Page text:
Hildegard of Carlisle

Something lighter for the holiday weekend, after so depressing a previous post, the implications of which will need to be long considered. Not so this, but it has been fairly long considered anyway, because it was in October 2018 that I posted some general news and Dame Eleanor Hull, one of the blog’s most enduring followers (thankyou madam) observed that I had, deep in the post after recounting all my academic activities, said:

“The thing that is obviously missing from this, of course, is much sign that I was doing research of my own, and in truth, I was struggling with that. Some of this was just life, changing the boiler in the new house (which, of course, broke down less than a week after we’d moved in), settling in two new cats, learning a new commute—pretty much every journey in Leeds needs you to start down one hill and climb another, or else the reverse—and generally working out the new routines of life.”

Whereupon, Dame Eleanor accused me of burying the lede and demanded, I quote:

“Settling in two new cats”–moar cat pix pls kthxbai.”

And I provided one link and promised I would otherwise make amends, and then didn’t. Till now.

Now, given that I have before now removed people from my blogroll for having too many pictures of their pets, I’m conscious there’s a slippery slope before me at this point, but equally I can’t refuse Dame Eleanor, even if I can apparently fail to answer for three-and-a-half years. So this will be a gallery post and not fur up the front page, but for those that care about such things, I can provide both an update on the photographic state of Miro, already featured but now rather more grown up, at least in body…

Miro the kitten at full growth

Miro the kitten at full growth

and also introduce to the blog the elder feline citizen of my home working environment, Hildy, who has so far escaped mention here by name.

Hildy the cat in a previous dwelling

Hildy ruling our previous dwelling

Hildy was a rescue cat, whom we searched out to be company for a new kitten we’d then been promised, who was unfortunately the one whose death on the roads I mentioned in 2016. But by then we had Hildy, and we wound up getting Miro to keep her company. Hildy came to us from Carlisle, where she had been living under a car and was then taken in by the Blue Cross, and she was so named when we got her. But Hildy is a name that a household of two medievalists can work with, obviously. She is somewhere between 12 and 16, probably, and has taken well to the home life again, for the most part…

Miro and Hildy, cats in repose

Mostly they do not get on as well as this, but this day it was sunny

But she does have clear and eloquently expressed views on the complete and obvious irrelevance of whatever I might be doing that looks like work.

Hildy the cat atop a book and a scanner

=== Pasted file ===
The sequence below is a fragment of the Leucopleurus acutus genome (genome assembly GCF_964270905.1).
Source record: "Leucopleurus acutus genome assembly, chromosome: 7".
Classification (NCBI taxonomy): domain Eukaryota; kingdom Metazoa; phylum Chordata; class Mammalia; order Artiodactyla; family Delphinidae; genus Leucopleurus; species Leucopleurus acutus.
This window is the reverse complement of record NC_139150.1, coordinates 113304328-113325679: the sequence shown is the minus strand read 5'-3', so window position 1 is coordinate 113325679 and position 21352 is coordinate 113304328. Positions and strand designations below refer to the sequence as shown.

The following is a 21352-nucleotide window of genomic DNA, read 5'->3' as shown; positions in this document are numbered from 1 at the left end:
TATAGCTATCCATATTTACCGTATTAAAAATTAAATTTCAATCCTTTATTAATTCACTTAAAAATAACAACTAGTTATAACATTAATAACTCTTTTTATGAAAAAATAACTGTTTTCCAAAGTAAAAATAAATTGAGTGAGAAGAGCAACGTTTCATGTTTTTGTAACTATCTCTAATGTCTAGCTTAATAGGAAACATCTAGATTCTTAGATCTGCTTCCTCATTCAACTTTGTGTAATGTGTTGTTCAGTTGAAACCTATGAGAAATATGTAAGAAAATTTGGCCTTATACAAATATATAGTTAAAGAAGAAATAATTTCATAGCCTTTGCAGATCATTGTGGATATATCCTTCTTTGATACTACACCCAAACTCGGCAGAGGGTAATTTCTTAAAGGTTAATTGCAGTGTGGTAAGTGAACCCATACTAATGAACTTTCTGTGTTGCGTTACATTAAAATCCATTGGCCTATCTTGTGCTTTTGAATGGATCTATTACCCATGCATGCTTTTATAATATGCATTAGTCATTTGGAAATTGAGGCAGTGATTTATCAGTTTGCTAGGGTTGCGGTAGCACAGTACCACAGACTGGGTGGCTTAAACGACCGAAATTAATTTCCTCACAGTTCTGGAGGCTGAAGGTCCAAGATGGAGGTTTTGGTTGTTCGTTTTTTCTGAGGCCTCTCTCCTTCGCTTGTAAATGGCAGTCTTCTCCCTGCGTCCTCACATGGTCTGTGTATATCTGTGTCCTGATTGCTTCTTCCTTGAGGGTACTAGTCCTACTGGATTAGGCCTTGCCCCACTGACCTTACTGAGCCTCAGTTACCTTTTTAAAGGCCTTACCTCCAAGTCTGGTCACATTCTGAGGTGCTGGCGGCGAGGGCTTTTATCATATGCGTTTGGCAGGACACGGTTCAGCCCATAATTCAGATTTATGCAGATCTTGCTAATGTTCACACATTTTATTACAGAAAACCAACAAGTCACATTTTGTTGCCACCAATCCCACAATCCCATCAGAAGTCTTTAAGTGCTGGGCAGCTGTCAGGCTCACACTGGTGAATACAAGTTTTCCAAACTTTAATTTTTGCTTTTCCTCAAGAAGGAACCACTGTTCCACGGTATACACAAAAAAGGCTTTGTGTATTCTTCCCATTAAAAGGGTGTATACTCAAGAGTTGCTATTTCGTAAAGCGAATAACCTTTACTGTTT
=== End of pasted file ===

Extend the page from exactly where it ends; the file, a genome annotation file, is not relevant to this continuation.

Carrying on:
No scanning allowed

Hildy the cat declaring her critical opinion of some academic reading

A critical opinion on my reading matter, literally on it I mean

And really, there are days I feel the same way. Now, when I realised this post was coming up in the drafts folder, I was very afraid that I’d left it too late and it would have to be posted in memoriam, because she had at that point just undergone surgery for a still-mostly-unexplained swelling that might have been, but probably wasn’t, cancerous. She was not doing at all well in recovery and we were very afraid of losing her. Obviously that day will some time come, but I’m glad to say that she has rallied and is now pretty much her cunning, podgy entitled self once more and has even escaped the cone of shame that was needed to stop her trying to wash out her own stitches.

Hildy the cat in her preferred sleeping box

It’s not what IKEA designed these baskets for, but what did they know?

Therefore, ladies and gentlemen, and Dame Eleanor in particular: my cats. I promise this will not become a regular feature…

12 responses to “Hildegard of Carlisle

  1. Cats? Cats! We’ve just acquired our first one, and have another stray coming around regularly for feeds + one possibly two others.
    IE More than we know what to do with.
    Careful with those cat, Eugene.

  2. I hope Hildy is with you a while. We all need critics…

  3. Thank you! I’m glad Hildy pulled through and is still with you. Our Shakespearean Heroine was an elderly cat when we got her, and we were able to give her several good years, with good vet treatment. Kittens have their points, but can be quite exhausting, whereas older cats are usually easier to live with.

  4. Joseph Brown

    Thank you so much for showing us your feline furrever friends – they’re so gorgeous. And I love the names – I presume Miro is named after Miro Bonfill of Cerdanya. I have a cat myself – a grey burmese-tabby mix called Grubby. She’s 17 years old now in human years, which makes her over 84 in cat years, and I love her to bits.

    • I have always chosen not to decide which Miro our one is named for. I think I was thinking of Miró II el Jove of Cerdanya at the time, but we’ve found that the sculptor is usually an easier explanation to give, and since frankly the cat behaves like neither, who knows?

  5. I was very ill at one point and could do little more than lie on cushions on the sitting room floor watching cricket from the Caribbean. One of our cats would join me for hours at a time. Occasionally he’d walk over to the TV screen, raise a paw, and touch it. I think he was trying to adjust the field.

  6. At the risk of sounding rude, I think that ‘Dame Eleanor’ would make a splendid cat name.

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